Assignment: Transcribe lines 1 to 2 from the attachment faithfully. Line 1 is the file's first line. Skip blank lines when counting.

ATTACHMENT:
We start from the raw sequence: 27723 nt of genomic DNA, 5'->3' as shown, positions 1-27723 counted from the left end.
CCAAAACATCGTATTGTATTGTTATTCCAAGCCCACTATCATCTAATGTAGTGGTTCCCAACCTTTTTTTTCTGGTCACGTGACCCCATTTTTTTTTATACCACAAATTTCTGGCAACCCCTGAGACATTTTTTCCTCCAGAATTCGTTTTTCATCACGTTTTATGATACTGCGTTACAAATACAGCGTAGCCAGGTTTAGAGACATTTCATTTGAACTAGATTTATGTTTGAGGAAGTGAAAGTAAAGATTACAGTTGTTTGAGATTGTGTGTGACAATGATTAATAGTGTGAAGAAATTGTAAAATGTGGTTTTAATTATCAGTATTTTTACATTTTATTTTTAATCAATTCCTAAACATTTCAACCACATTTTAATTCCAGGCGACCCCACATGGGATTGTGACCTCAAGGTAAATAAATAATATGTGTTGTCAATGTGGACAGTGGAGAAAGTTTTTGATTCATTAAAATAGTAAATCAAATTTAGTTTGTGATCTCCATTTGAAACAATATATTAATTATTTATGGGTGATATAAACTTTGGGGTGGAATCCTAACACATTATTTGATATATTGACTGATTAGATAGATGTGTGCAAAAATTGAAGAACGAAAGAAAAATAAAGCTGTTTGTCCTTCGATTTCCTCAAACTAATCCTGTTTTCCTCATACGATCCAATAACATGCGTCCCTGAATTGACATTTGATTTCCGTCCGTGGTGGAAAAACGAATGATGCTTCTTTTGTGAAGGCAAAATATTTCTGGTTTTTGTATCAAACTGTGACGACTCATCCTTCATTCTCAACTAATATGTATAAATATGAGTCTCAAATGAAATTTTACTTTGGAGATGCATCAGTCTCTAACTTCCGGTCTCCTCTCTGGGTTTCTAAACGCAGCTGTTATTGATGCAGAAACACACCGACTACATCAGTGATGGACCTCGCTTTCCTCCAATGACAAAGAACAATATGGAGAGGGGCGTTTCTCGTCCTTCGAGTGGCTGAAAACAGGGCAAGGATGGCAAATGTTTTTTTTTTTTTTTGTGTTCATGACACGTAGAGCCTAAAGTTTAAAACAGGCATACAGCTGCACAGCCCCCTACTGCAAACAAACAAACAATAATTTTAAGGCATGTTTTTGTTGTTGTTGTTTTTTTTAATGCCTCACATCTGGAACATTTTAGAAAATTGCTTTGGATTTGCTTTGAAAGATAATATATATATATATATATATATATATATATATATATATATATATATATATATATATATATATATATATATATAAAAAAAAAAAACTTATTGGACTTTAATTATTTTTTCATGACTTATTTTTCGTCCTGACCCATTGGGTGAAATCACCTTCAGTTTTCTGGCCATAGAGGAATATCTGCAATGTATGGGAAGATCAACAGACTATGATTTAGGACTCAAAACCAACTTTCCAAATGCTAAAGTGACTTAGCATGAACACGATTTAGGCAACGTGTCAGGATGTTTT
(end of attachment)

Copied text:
We start from the raw sequence: 27723 nt of genomic DNA, 5'->3' as shown, positions 1-27723 counted from the left end.
CCAAAACATCGTATTGTATTGTTATTCCAAGCCCACTATCATCTAATGTAGTGGTTCCCAACCTTTTTTTTCTGGTCACGTGACCCCATTTTTTTTTATACCACAAATTTCTGGCAACCCCTGAGACATTTTTTCCTCCAGAATTCGTTTTTCATCACGTTTTATGATACTGCGTTACAAATACAGCGTAGCCAGGTTTAGAGACATTTCATTTGAACTAGATTTATGTTTGAGGAAGTGAAAGTAAAGATTACAGTTGTTTGAGATTGTGTGTGACAATGATTAATAGTGTGAAGAAATTGTAAAATGTGGTTTTAATTATCAGTATTTTTACATTTTATTTTTAATCAATTCCTAAACATTTCAACCACATTTTAATTCCAGGCGACCCCACATGGGATTGTGACCTCAAGGTAAATAAATAATATGTGTTGTCAATGTGGACAGTGGAGAAAGTTTTTGATTCATTAAAATAGTAAATCAAATTTAGTTTGTGATCTCCATTTGAAACAATATATTAATTATTTATGGGTGATATAAACTTTGGGGTGGAATCCTAACACATTATTTGATATATTGACTGATTAGATAGATGTGTGCAAAAATTGAAGAACGAAAGAAAAATAAAGCTGTTTGTCCTTCGATTTCCTCAAACTAATCCTGTTTTCCTCATACGATCCAATAACATGCGTCCCTGAATTGACATTTGATTTCCGTCCGTGGTGGAAAAACGAATGATGCTTCTTTTGTGAAGGCAAAATATTTCTGGTTTTTGTATCAAACTGTGACGACTCATCCTTCATTCTCAACTAATATGTATAAATATGAGTCTCAAATGAAATTTTACTTTGGAGATGCATCAGTCTCTAACTTCCGGTCTCCTCTCTGGGTTTCTAAACGCAGCTGTTATTGATGCAGAAACACACCGACTACATCAGTGATGGACCTCGCTTTCCTCCAATGACAAAGAACAATATGGAGAGGGGCGTTTCTCGTCCTTCGAGTGGCTGAAAACAGGGCAAGGATGGCAAATGTTTTTTTTTTTTTTTGTGTTCATGACACGTAGAGCCTAAAGTTTAAAACAGGCATACAGCTGCACAGCCCCCTACTGCAAACAAACAAACAATAATTTTAAGGCATGTTTTTGTTGTTGTTGTTTTTTTTAATGCCTCACATCTGGAACATTTTAGAAAATTGCTTTGGATTTGCTTTGAAAGATAATATATATATATATATATATATATATATATATATATATATATATATATATATATATATATATATATATATATAAAAAAAAAAAACTTATTGGACTTTAATTATTTTTTCATGACTTATTTTTCGTCCTGACCCATTGGGTGAAATCACCTTCAGTTTTCTGGCCATAGAGGAATATCTGCAATGTATGGGAAGATCAACAGACTATGATTTAGGACTCAAAACCAACTTTCCAAATGCTAAAGTGACTTAGCATGAACACGATTTAGGCAACGTGTCAGGATGTTTT